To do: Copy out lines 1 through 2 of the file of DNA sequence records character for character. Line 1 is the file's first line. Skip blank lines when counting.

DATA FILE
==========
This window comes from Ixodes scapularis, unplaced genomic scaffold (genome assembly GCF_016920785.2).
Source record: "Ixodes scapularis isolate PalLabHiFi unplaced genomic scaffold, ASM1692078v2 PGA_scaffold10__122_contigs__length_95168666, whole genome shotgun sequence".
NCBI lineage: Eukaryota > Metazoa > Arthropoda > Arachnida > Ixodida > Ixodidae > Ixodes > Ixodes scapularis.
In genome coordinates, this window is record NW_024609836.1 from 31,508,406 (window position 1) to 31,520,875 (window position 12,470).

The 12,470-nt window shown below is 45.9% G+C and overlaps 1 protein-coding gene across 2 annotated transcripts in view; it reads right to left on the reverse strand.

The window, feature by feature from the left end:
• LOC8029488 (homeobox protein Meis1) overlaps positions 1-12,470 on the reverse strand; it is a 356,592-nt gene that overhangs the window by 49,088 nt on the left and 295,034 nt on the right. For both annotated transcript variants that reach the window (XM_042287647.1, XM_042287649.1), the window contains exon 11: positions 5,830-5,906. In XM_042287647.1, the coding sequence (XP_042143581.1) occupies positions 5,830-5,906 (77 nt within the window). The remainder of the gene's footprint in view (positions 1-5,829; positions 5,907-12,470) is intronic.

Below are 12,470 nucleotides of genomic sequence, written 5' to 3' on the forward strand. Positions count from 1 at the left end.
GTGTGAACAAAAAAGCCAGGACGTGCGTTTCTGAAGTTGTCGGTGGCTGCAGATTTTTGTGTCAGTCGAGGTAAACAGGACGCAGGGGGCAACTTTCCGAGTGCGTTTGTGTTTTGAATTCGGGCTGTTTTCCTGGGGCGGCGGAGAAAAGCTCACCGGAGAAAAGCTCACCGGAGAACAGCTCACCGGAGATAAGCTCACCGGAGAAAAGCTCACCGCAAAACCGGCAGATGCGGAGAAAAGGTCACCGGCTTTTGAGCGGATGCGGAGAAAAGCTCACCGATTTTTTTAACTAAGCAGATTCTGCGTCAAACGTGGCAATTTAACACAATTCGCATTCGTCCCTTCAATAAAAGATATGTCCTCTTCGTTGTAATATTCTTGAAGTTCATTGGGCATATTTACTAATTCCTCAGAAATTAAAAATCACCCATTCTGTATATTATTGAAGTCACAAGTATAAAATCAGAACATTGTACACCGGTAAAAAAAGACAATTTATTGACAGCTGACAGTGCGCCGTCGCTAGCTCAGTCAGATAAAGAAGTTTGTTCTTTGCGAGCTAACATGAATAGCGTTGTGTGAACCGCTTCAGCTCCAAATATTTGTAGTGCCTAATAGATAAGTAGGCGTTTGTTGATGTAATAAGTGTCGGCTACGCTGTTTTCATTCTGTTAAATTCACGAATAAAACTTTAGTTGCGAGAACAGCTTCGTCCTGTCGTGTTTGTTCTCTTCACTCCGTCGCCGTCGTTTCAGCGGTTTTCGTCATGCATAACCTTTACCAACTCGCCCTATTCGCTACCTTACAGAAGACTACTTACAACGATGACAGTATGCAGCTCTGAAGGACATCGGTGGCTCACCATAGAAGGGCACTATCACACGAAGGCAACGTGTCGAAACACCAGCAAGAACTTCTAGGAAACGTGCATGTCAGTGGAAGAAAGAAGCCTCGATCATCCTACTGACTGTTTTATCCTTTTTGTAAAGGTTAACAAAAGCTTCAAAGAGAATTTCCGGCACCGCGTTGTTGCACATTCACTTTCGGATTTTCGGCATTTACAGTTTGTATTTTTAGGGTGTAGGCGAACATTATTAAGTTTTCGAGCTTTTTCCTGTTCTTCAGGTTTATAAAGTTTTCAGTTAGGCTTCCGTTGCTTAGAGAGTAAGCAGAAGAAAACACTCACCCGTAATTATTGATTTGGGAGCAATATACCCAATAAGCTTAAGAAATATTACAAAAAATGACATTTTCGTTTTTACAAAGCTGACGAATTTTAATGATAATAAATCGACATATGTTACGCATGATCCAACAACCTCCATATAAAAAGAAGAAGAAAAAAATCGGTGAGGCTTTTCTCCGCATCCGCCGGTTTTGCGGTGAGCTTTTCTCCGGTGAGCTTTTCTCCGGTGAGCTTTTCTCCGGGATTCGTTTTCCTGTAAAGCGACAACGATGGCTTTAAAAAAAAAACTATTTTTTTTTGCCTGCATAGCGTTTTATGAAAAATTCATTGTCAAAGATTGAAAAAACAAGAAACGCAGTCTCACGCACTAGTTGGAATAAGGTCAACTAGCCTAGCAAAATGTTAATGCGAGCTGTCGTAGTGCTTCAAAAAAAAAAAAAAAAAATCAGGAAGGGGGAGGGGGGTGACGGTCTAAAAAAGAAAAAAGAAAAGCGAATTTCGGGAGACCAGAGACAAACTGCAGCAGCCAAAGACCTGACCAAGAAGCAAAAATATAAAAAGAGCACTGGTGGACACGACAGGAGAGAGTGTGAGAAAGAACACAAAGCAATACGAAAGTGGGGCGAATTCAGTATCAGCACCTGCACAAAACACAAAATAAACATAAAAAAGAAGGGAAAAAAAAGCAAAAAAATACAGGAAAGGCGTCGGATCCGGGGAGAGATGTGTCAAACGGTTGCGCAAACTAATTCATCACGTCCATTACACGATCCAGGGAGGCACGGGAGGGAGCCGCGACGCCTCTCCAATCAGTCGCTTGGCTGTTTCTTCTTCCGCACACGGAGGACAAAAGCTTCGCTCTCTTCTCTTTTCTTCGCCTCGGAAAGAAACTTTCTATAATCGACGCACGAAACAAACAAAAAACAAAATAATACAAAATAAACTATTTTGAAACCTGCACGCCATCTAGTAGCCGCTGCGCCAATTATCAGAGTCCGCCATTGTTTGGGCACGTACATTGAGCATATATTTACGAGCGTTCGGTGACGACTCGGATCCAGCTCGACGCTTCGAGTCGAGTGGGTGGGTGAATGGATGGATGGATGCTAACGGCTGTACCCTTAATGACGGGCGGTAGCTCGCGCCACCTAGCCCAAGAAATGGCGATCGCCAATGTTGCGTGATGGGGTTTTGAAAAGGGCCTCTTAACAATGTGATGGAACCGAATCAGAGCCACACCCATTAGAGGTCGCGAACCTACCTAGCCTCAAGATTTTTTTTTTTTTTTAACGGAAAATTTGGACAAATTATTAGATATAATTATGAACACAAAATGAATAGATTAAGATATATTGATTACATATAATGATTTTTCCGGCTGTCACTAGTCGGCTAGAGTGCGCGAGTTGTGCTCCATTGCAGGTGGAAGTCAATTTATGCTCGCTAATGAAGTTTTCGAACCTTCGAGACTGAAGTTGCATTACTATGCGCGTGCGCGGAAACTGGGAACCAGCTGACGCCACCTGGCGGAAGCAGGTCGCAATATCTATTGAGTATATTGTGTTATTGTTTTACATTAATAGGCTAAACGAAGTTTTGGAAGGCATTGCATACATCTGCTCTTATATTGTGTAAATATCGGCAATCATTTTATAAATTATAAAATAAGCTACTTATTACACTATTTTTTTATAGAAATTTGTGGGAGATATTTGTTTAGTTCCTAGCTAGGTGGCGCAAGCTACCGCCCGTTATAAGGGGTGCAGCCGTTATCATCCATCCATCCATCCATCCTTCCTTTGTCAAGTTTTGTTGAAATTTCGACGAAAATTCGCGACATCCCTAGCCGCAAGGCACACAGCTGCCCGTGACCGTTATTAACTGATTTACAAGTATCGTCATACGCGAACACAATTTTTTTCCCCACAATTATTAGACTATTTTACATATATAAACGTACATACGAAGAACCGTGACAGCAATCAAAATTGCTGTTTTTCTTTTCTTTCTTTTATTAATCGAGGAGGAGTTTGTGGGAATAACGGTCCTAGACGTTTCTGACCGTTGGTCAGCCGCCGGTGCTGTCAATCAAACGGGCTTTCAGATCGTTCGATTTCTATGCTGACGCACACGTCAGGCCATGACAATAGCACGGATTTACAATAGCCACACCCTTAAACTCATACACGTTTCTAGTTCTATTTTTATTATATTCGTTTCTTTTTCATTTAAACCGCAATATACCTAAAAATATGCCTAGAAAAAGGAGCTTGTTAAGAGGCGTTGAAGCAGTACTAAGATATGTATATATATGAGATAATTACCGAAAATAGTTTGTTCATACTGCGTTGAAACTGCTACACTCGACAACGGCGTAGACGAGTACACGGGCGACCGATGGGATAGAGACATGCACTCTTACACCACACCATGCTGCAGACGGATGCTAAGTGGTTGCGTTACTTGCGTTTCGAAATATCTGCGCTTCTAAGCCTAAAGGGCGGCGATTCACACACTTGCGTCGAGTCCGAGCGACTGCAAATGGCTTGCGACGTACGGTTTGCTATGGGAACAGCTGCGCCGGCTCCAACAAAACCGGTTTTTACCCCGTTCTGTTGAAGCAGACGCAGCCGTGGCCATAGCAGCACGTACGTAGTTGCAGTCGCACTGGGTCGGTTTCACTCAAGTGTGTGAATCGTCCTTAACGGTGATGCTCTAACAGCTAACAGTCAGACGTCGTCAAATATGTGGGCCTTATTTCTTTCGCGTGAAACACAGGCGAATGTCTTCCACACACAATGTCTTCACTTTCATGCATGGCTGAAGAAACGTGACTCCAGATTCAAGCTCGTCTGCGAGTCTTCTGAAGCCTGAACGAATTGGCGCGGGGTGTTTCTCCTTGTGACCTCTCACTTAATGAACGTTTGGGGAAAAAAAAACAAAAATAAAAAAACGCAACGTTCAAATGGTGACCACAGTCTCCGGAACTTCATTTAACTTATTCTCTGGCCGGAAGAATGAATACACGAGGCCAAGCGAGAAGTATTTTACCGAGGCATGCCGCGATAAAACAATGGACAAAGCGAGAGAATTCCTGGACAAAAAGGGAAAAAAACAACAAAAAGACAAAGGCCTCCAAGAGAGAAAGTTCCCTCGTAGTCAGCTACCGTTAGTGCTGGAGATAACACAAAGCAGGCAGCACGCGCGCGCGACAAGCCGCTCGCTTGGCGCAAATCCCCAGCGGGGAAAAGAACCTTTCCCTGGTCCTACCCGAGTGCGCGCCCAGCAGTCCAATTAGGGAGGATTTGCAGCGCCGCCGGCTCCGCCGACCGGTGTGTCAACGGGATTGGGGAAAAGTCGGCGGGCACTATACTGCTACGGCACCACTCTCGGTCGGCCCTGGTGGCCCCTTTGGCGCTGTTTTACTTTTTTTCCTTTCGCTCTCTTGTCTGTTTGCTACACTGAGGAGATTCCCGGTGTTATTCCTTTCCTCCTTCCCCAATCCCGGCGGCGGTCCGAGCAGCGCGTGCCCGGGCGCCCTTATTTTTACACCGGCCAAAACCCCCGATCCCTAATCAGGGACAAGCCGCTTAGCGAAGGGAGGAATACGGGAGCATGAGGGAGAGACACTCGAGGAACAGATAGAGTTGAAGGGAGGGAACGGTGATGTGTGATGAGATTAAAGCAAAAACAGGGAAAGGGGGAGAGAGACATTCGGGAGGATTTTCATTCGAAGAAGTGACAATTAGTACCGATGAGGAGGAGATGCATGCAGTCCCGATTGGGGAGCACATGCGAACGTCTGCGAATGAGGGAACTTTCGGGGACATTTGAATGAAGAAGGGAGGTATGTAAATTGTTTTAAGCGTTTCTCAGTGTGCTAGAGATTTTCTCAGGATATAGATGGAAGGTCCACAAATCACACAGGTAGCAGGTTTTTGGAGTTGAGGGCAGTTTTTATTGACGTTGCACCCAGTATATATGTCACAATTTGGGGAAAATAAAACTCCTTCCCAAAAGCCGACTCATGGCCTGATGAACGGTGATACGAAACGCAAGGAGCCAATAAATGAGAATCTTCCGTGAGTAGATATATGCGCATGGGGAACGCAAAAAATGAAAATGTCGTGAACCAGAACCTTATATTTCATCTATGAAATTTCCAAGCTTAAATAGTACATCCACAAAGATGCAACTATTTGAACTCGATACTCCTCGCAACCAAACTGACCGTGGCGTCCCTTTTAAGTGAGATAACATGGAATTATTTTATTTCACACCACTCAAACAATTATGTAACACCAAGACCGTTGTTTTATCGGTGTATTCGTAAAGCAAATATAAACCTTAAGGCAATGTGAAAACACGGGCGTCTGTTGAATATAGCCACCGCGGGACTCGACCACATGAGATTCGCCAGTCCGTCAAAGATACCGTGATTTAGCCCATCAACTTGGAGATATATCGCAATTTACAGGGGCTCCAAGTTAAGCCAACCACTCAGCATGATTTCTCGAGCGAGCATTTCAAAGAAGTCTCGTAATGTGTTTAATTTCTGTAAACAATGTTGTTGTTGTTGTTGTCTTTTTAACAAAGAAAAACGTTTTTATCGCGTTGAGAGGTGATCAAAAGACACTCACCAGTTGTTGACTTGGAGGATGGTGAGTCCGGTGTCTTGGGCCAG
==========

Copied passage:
This window comes from Ixodes scapularis, unplaced genomic scaffold (genome assembly GCF_016920785.2).
Source record: "Ixodes scapularis isolate PalLabHiFi unplaced genomic scaffold, ASM1692078v2 PGA_scaffold10__122_contigs__length_95168666, whole genome shotgun sequence".